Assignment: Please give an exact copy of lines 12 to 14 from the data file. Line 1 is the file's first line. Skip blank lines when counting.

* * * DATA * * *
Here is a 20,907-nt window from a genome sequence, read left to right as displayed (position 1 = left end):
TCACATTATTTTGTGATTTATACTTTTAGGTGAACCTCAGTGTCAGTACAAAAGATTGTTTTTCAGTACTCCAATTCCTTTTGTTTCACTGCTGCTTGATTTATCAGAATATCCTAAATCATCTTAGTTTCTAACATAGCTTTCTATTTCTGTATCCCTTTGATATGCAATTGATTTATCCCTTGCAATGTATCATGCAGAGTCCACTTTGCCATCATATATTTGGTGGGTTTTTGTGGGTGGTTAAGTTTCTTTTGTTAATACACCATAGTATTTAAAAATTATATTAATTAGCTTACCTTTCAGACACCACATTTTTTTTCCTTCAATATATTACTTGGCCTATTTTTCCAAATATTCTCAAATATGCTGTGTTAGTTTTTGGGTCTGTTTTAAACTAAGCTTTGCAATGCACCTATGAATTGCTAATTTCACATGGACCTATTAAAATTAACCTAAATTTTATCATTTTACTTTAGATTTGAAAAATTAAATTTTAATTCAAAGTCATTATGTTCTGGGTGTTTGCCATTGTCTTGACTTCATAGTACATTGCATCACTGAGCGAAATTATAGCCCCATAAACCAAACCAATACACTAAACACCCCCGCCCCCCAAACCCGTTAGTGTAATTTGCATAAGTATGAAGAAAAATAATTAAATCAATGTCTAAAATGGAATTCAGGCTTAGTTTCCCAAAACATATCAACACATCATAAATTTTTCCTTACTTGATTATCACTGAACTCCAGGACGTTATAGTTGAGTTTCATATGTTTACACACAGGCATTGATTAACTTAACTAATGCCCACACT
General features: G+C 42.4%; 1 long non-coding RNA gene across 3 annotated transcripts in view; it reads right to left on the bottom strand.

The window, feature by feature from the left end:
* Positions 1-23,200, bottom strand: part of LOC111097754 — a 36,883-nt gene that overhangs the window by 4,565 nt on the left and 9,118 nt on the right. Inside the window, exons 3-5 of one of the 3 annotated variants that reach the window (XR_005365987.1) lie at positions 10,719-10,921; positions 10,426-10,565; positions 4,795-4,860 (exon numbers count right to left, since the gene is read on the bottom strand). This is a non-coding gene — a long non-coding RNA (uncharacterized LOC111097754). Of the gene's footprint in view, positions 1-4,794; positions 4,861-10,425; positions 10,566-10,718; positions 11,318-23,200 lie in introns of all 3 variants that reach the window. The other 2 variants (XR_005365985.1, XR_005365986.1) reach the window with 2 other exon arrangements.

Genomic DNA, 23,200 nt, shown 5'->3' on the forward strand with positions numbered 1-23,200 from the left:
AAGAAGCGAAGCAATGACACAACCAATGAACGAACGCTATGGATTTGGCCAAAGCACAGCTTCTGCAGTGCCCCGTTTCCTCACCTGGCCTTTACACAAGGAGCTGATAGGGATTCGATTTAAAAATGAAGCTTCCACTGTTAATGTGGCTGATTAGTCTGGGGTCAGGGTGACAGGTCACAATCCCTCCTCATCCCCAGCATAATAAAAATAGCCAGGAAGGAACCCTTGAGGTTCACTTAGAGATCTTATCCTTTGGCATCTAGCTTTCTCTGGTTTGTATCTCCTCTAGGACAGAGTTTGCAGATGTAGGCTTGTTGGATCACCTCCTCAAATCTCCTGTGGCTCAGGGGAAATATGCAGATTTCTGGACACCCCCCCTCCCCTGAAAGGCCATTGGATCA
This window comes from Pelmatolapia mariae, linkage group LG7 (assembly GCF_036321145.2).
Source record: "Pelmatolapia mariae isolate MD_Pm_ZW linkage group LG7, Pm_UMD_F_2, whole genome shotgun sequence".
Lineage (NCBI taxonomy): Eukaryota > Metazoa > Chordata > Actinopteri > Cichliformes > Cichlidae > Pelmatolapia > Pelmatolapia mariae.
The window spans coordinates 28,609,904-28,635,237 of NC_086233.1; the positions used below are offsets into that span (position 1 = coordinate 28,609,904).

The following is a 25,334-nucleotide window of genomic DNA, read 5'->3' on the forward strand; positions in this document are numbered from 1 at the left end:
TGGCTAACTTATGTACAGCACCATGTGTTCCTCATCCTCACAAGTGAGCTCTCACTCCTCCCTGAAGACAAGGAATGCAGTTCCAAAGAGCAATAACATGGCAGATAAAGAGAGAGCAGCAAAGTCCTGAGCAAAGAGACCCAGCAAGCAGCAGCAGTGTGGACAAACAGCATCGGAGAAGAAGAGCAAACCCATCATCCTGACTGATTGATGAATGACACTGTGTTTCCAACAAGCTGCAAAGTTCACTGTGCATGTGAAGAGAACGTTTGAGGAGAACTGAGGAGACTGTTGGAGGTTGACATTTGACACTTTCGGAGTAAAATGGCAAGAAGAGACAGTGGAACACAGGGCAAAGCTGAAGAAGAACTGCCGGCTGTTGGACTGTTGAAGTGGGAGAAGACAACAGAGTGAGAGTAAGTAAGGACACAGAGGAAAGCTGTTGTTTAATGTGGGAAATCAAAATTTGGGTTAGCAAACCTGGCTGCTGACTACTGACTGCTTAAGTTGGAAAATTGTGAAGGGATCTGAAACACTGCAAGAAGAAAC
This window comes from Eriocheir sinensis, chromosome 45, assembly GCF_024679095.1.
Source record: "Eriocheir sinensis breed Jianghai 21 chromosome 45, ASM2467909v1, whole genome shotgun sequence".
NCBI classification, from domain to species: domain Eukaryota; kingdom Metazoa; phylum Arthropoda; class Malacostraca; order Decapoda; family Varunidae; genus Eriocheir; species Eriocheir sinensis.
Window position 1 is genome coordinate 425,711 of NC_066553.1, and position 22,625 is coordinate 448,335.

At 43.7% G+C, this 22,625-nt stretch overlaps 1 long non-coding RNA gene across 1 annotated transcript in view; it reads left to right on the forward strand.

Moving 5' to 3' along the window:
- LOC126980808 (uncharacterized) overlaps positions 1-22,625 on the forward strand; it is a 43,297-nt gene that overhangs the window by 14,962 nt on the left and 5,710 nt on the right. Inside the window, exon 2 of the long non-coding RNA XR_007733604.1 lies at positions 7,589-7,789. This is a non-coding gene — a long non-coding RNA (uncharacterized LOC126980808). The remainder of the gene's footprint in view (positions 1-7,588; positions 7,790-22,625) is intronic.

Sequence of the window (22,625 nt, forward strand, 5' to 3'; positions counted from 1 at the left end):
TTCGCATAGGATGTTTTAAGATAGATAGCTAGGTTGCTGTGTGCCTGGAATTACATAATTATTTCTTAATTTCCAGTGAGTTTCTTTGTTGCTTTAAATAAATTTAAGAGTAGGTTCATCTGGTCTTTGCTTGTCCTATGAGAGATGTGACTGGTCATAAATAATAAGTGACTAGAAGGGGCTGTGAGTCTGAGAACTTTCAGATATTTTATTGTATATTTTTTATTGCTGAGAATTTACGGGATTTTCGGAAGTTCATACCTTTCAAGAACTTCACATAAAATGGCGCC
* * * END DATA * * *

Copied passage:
The following is a 25,334-nucleotide window of genomic DNA, read 5'->3' on the forward strand; positions in this document are numbered from 1 at the left end:
TGGCTAACTTATGTACAGCACCATGTGTTCCTCATCCTCACAAGTGAGCTCTCACTCCTCCCTGAAGACAAGGAATGCAGTTCCAAAGAGCAATAACATGGCAGATAAAGAGAGAGCAGCAAAGTCCTGAGCAAAGAGACCCAGCAAGCAGCAGCAGTGTGGACAAACAGCATCGGAGAAGAAGAGCAAACCCATCATCCTGACTGATTGATGAATGACACTGTGTTTCCAACAAGCTGCAAAGTTCACTGTGCATGTGAAGAGAACGTTTGAGGAGAACTGAGGAGACTGTTGGAGGTTGACATTTGACACTTTCGGAGTAAAATGGCAAGAAGAGACAGTGGAACACAGGGCAAAGCTGAAGAAGAACTGCCGGCTGTTGGACTGTTGAAGTGGGAGAAGACAACAGAGTGAGAGTAAGTAAGGACACAGAGGAAAGCTGTTGTTTAATGTGGGAAATCAAAATTTGGGTTAGCAAACCTGGCTGCTGACTACTGACTGCTTAAGTTGGAAAATTGTGAAGGGATCTGAAACACTGCAAGAAGAAAC
This window comes from Eriocheir sinensis, chromosome 45, assembly GCF_024679095.1.